Persons with weakened immune systems, such as patients in intensive-care units, cancer, or transplant wards
Persons who have undergone surgical procedures, such as abdominal or chest surgery
Persons with medical devices that stay in for some time, such as urinary catheters or central intravenous catheters
define MRSA Colinization
MRSA Colonization is the term used to describe those who
have drug resistant staph aureus bacteria on or in their
bodies but have not yet become ill through the infection of a wound or other area of tissue.
what are the possible results of MRSA colinization
Once colonized with MRSA, a person can remain a carrier of
the bacteria from a few days or weeks, up to several years.
During this time period, people colonized with MRSA are not
only at an increased risk for infecting others, but also
themselves.
what are the signs/symptoms of the inflammatory response?
Arterioles at injury dilate = increased blood flow = redness and warmth
Inflammatory mediators delivered to the site = increased permeability of vessels  edema
Edema = pressure on nerves  pain
WBCs ingest/destroy organisms and cellular debris  increased WBC count
what are the three types of exudate?
Serous: clear, like plasma
Sanguineous : contains RBCs (pinkish color)
Purulent: contains WBCs and bacteria (white pus, greenish)
what is the systemic inflammatory response syndrome? (SIRS)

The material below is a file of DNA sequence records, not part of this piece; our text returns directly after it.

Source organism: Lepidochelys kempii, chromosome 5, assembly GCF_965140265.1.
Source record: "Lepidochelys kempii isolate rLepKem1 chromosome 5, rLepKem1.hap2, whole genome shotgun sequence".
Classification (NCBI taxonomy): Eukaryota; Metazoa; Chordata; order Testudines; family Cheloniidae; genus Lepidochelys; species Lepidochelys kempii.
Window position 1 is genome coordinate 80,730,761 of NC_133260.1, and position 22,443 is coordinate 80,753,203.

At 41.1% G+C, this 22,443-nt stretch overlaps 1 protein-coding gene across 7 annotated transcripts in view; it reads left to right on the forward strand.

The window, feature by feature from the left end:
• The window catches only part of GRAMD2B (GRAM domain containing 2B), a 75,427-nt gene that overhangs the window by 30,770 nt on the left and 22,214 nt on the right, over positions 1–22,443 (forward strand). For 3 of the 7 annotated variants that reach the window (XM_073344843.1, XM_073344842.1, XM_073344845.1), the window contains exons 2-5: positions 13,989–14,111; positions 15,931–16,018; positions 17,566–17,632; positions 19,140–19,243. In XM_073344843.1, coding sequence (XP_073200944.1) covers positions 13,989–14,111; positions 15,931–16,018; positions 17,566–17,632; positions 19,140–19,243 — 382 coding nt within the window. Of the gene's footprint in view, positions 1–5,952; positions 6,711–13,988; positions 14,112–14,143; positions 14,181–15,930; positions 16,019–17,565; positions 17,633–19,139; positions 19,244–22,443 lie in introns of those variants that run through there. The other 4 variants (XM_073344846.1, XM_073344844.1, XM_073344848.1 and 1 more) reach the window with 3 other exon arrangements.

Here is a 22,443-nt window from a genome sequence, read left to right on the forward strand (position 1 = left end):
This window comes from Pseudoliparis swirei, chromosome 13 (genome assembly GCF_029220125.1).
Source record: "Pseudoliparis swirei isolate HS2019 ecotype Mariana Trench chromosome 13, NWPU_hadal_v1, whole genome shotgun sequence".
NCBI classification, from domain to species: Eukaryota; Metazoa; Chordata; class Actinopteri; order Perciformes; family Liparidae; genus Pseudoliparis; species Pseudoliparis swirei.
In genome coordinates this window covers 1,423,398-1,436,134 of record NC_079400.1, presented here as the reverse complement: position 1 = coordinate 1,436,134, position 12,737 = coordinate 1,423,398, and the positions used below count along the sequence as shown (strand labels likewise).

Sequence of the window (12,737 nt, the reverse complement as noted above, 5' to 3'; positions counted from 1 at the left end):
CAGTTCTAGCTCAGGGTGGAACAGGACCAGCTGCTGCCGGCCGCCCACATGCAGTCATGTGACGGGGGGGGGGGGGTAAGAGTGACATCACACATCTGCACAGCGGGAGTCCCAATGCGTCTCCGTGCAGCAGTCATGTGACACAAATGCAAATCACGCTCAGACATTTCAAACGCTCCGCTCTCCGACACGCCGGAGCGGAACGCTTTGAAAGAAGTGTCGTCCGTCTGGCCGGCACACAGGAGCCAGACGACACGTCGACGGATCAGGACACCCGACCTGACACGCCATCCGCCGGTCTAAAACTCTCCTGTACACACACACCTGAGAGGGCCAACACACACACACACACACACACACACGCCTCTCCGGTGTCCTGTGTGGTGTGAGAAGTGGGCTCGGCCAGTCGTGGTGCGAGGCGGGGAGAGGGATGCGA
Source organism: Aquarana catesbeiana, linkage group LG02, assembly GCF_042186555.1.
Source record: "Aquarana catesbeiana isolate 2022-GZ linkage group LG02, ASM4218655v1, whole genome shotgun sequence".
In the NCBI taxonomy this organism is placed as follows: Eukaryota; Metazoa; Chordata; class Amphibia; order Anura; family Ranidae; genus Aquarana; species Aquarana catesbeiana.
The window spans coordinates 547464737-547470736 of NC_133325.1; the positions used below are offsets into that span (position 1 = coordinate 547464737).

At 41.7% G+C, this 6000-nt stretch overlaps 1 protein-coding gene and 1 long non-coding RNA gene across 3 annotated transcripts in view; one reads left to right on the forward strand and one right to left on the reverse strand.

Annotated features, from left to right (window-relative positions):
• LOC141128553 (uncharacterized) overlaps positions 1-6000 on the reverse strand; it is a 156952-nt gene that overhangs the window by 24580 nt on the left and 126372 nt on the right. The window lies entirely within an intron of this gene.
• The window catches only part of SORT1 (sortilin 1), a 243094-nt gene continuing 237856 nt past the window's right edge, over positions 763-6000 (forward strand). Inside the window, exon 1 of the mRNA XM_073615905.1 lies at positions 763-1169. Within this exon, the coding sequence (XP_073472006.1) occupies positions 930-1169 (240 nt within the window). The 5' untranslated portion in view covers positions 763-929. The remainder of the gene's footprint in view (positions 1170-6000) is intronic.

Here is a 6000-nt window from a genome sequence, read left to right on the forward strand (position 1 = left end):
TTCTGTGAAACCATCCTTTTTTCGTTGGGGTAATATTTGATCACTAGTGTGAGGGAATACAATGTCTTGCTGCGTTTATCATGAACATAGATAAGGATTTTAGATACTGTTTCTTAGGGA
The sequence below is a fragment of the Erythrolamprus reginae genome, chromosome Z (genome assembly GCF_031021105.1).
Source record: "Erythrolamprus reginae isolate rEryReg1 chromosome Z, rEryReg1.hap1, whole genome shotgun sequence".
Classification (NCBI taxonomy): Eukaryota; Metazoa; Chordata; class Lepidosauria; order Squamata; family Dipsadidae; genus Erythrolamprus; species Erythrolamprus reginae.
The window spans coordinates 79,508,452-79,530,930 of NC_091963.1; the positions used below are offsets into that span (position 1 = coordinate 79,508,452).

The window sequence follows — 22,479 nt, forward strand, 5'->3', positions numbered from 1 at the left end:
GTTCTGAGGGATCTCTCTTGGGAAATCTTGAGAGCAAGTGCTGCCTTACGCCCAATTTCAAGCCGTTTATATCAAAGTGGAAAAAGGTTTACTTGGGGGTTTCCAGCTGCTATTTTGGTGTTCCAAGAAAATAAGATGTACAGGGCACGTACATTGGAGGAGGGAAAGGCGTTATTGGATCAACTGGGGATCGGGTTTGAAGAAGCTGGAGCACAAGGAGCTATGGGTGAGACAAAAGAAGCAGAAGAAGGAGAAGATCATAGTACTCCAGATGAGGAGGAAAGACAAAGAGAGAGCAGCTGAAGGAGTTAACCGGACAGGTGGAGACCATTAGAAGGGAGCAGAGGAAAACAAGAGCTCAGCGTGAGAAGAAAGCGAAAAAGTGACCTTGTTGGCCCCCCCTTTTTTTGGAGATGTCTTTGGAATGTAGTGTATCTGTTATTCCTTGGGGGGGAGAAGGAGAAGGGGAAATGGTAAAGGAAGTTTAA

Serious medical condition caused by the body's response to an infection.
Leads to widespread inflammation and blood clotting.
Blood clotting during sepsis causes reduced blood flow to limbs and vital organs, and can lead to organ failure or gangrene (damage to tissues).
worst case scenario
what are the 9 possible symptoms of sepsis?
Decreased urine output
Fast heart rate
Fever
Hypothermia
Shaking
Chills
Warm skin or a skin rash
Confusion or delirium
Hyperventilation (rapid breathing)
what are the distinguishing characteristics betwee systemic and local infection?
Systemic (fever, malaise, weakness)
Local:
Heat, redness, pain/tenderness, swelling
Drainage (bloody, serous, purulent)
Abscess (localized collection of pus)
Cellulitis (involves cellular and connective tissue)
describe standard precautions
precautions taken for all patients because All body fluids of all patients should be considered hazardous, regardless if a diagnosis is known
what are the types of transmission based precautions?
Applies to clients with documented or suspected infections with highly transmissible or epidemiologically important pathogens by contact, droplet or airborne modes of transmission
what are the criteria for airborne precautions and which diseases does it apply to?
Criteria: Droplet nuclei <5μm (small droplet)

Can stay suspended and widely dispersed by air currents

For patients with: Measles, Varicella Zoster Virus, TB
what are the accomodations and precautions used for airborne precautions?
Accommodations: Private, negative air flow room